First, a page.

Been using this pita bread recipe from my very first cooking book, the one I got from school being 13-year-old kid, for ages. It’s simply the best. This version of it makes 6 breads, but feel free to increase of decrease the amounts depending on your need. The recipe works always anyway, (for me at least).
Dough, makes six pita breads
355 g All-purpose white flour
225 g Water, lukewarm
30 g Fresh yeast
6 g Salt
8 g sugar
30 g Oil, canola
1. Begin by measuring flour, salt and sugar into a bowl. Measure water and yeast into another bowl. Dissolve the yeast.
2. Pour the liquid through your fingers into the flour – this way you’ll catch the possible undissolved bits of yeast.
3. Then combine everything well together until there are no dry parts. Squeeze the dough trough your fingers to make sure there are no flour-lumps. If you want to save your hands from the trouble, using a kneading hook is possible as well.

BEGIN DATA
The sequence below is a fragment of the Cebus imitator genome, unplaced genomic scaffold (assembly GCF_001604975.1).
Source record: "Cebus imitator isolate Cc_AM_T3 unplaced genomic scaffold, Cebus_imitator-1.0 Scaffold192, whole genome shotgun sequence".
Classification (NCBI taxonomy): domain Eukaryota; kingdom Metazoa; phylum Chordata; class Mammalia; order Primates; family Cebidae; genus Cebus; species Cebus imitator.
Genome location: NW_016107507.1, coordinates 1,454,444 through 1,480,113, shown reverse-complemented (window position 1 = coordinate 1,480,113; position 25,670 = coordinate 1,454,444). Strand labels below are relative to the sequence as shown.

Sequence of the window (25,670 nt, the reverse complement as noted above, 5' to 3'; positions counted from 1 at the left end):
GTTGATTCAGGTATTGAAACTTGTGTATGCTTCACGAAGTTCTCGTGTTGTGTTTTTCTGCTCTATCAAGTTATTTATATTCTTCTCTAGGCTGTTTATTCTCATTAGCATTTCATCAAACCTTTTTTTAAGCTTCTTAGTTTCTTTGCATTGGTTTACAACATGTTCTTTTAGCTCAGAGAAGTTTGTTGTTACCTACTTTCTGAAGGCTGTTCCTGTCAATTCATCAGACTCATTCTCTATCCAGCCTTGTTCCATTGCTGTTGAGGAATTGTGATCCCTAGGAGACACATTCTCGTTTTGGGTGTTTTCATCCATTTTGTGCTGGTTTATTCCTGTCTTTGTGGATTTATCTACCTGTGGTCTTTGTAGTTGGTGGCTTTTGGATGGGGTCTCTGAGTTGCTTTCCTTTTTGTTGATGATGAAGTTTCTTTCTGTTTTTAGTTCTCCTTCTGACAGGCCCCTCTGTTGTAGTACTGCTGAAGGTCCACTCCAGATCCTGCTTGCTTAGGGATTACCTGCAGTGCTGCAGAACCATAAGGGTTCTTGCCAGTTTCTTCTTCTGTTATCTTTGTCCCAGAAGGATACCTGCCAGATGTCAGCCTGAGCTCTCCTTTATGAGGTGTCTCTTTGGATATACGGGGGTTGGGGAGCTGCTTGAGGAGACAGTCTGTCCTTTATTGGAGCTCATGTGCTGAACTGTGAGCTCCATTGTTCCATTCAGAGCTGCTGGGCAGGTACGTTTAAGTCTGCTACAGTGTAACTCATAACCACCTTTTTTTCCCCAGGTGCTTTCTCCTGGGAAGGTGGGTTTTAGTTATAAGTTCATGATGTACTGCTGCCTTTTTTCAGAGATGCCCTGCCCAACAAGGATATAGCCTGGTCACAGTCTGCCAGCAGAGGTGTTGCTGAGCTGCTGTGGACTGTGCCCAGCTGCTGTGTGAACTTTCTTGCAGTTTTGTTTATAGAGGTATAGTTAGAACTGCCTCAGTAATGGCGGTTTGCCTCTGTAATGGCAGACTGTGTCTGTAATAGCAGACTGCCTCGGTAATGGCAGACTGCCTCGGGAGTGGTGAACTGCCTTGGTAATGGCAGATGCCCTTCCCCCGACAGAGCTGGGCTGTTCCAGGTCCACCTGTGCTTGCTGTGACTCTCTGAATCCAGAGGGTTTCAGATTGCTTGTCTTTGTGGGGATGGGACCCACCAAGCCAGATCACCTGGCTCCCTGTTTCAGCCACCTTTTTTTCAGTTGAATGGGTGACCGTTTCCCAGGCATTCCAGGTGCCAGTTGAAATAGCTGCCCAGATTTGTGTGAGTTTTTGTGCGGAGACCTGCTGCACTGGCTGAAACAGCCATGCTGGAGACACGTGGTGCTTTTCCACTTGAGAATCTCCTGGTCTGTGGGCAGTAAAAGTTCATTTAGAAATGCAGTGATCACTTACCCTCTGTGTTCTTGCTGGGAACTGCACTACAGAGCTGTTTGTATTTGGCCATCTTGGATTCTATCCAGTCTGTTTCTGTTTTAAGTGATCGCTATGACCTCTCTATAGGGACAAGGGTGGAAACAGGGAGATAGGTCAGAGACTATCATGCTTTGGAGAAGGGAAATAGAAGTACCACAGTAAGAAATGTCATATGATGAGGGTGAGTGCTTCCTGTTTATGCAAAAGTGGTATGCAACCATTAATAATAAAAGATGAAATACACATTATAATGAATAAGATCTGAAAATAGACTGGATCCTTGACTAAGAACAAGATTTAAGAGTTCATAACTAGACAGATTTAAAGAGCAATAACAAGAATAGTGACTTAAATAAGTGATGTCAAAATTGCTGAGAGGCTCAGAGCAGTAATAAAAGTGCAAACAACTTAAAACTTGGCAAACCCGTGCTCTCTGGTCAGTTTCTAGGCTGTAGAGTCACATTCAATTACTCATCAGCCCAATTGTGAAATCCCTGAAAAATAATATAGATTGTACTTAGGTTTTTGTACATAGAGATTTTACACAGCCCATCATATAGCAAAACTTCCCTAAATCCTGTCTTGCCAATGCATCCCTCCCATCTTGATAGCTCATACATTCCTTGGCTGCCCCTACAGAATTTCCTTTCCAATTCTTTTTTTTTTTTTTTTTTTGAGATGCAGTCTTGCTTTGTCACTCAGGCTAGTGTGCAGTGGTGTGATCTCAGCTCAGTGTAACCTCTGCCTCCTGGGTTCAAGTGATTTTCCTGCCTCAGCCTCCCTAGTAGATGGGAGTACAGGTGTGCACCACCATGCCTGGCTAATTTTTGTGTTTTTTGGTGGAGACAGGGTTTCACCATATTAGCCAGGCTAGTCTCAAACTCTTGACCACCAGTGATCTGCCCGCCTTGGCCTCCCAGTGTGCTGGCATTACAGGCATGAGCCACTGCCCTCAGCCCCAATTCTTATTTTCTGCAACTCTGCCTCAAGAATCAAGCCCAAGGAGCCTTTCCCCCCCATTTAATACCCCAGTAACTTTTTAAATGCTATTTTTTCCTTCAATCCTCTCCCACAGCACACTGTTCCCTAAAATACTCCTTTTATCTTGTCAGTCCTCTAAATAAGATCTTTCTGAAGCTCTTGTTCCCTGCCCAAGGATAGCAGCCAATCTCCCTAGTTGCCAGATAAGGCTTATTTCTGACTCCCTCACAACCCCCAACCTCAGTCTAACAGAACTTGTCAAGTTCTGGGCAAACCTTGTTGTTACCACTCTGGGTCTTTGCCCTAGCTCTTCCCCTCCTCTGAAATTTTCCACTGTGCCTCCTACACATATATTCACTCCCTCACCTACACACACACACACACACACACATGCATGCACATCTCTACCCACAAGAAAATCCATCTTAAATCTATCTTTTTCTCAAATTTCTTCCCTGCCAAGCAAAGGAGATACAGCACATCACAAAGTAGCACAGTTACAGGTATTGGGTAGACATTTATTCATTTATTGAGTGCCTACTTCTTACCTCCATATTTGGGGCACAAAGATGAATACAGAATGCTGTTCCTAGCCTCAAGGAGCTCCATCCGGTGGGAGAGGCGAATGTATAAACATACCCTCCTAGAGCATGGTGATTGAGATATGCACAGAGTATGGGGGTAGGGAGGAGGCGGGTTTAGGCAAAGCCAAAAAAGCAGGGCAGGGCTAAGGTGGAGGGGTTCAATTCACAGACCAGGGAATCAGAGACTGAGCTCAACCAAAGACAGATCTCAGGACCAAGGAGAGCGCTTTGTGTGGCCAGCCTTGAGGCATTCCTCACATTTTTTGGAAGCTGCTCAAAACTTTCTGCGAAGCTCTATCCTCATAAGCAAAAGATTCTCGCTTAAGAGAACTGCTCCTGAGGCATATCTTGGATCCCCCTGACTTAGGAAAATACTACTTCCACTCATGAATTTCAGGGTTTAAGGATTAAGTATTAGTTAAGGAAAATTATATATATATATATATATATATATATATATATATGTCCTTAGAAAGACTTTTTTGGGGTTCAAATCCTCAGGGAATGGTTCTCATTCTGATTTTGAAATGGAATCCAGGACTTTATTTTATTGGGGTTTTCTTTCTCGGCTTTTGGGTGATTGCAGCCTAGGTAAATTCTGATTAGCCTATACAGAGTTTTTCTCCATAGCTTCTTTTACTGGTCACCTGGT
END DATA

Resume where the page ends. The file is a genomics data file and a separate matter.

4. Then add the oil and knead again ’till you have a smooth dough. Cover with a cloth and let it rest in warm, room temperature ’till doubled.
5. Pour the dough onto a working surface. Knead it back into a ball and divide into six equal pieces (about 100g each). Form the pieces round.
6. Roll out the pieces into circles about ⌀ 15 cm. Place the circles onto a baking pan with baking paper. I usually bake them in two batches, 3 each time. Cover the breads.
7. Once you have rolled out all the breads, heat up the oven to 225°C. As soon as your oven is heated place the first tray of breads to bake in the middle. Bake ’till golden brown, about 10 minutes.
8. Then fill with kebab, grilled meat or simply with browned mincemeat, some salad and dressing. Fast and delicious food with bread, yum yum!
Made also Finnish Schweinohren, Kanapee bakings. Worked out quite quite well. It’s funny tough, how different the German meaning for Kanapees is. They are like little salty sandwich snacks. Perhaps we’ve had some false translation in one cooking book or such. Well, kanapees will always be kanapees for me.